Sodium Hydroxide Ultrasound Bath
PLA will decay-ie break into smaller pieces, in an ultrasound bath of fairly concentrated Sodium Hydroxide, sometimes sold as Lye, a powder or a liquid.
This is nasty, poisonous, dangerous stuff, much more so than Acetone. So, lets make our own ultrasound bath, using Piezo-electric sensors or rather the crystals in them, to break down PLA that is used as a support filament for ABS prints!
We need a corrosion proof container to mix NaOH (nomenclature for Sodium Hydroxide), as powder, bought from your local chemist. This is an exothermic reaction, lots of heat will be given off, so only make small batches at a time, and use plenty of water.
Search for vinland, youtube video makergear.
We can use Piezo-electric cystals to create vibration in the bath, instead of forking out money on an ultrasound bath like that made by Merck. The problem is that the metals they are made with may well corrode, and any such electronics must be kept dry.
Nylon plastic bag material ((is /is not suggested to)) contain piezo electric crystals that cover the base of your bath, these are connected to an Arduino Nano clone with wires that are kept out of contact with the NaOH solution, this Nano is programmed to stimulate the piezo electric crystals with small pulses of electricity that will cause them to vibrate, thus simulating, hopefully effectively, an expensive ultrasound bath. As PLA breaks down, it will be stimulated to 'flake off' leaving other non-PLA plastics intact, in theory.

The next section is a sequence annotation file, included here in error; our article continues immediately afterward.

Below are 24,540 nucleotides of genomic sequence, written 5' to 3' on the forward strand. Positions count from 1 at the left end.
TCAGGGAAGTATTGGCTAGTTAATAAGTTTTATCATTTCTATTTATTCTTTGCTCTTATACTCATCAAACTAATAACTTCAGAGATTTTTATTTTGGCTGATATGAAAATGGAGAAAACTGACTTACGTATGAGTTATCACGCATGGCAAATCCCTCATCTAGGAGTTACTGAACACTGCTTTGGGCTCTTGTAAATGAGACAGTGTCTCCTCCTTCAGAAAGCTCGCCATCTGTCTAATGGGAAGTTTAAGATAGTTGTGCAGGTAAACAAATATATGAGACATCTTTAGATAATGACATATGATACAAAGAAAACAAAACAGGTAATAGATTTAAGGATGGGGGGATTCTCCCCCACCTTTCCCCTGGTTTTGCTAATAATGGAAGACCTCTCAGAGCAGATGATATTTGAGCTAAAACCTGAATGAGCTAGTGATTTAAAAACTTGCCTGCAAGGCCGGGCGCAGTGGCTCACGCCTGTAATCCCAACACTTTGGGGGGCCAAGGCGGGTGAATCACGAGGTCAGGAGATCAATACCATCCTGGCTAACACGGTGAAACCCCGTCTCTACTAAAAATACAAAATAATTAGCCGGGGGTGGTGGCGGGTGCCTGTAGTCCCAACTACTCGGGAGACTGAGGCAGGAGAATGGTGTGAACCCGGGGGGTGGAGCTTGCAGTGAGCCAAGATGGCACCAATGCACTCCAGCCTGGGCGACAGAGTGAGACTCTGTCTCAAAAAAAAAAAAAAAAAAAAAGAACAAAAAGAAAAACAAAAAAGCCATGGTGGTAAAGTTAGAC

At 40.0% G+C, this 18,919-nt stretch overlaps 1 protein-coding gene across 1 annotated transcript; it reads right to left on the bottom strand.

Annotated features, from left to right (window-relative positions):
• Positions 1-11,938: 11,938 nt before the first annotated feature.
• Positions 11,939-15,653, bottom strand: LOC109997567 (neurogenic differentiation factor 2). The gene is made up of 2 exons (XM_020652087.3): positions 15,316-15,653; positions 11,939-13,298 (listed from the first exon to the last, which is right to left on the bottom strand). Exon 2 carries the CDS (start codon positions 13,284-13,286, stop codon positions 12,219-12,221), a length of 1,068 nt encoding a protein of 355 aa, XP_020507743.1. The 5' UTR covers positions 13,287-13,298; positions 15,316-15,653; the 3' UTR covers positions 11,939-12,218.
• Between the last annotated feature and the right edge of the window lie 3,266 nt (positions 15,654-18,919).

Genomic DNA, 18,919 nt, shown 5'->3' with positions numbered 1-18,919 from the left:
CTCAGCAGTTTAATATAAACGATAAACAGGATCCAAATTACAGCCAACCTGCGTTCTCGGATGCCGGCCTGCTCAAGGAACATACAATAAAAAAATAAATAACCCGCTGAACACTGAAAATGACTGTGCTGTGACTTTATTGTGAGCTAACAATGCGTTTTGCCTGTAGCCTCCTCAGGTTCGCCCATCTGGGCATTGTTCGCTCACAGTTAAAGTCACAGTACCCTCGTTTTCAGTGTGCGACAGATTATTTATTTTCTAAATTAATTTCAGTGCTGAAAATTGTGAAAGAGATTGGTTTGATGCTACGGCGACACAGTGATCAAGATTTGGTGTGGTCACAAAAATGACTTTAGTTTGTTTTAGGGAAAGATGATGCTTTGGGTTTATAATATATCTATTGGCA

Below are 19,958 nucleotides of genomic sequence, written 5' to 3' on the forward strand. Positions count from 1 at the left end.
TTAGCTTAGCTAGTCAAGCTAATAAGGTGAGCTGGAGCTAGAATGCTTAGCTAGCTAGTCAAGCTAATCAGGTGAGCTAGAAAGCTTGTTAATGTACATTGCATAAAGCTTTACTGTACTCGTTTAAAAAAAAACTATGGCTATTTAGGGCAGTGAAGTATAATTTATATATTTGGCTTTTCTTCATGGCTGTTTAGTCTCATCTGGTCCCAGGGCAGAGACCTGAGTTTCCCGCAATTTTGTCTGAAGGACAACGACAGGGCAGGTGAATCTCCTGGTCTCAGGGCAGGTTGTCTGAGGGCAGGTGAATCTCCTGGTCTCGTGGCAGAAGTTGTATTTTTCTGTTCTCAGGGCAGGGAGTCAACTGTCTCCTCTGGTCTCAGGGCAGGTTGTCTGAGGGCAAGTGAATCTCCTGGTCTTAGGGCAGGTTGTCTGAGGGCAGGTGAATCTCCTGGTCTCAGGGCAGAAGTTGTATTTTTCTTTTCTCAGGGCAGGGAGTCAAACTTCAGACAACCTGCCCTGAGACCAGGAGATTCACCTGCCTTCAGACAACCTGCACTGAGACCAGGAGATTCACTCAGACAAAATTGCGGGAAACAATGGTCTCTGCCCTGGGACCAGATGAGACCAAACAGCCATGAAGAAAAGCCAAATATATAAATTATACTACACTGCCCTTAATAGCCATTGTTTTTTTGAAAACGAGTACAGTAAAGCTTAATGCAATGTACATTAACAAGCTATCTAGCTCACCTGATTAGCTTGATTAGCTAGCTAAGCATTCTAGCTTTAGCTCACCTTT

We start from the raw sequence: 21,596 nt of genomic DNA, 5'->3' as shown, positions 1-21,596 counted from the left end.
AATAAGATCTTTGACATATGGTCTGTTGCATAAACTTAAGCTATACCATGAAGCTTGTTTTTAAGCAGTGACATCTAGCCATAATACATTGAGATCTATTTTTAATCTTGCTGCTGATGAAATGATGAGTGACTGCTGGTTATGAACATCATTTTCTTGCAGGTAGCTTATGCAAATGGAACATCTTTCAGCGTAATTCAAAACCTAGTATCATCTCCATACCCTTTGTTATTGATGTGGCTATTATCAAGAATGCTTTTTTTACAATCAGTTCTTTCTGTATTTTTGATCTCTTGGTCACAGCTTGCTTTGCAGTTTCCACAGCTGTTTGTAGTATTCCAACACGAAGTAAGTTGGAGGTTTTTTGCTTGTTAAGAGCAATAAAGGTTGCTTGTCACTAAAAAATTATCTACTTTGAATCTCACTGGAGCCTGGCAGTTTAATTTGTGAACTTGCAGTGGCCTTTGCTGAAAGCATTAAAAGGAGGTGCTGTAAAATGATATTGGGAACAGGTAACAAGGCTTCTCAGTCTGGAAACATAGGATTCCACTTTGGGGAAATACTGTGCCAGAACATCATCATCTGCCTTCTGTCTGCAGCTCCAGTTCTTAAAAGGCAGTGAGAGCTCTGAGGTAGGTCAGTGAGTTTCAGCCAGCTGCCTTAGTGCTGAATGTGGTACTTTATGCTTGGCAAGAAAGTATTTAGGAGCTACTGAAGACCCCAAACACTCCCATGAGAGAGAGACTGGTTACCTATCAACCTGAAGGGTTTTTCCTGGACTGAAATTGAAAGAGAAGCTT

Sample electronic circuit, based on an Arduino Uno, its suggested software acts as a drum player, to record, rather than play the crystals stimulation. Author: Ryo Kasaka, posted on instructables.com .
You would need to reprogram the Arduino Uno to play rather than record the piezo crystals.
Piezo-electric sensors</br> Scratchbuilt Piezo Printhead
Underbed Piezo-electric sensors a big one, the size of the bath!</br> Automated Circuitry Making the spirit of reprap!
Text (not image) license: DO WHAT THE FUCK YOU WANT TO PUBLIC LICENSE v2, December 2004 (or later version)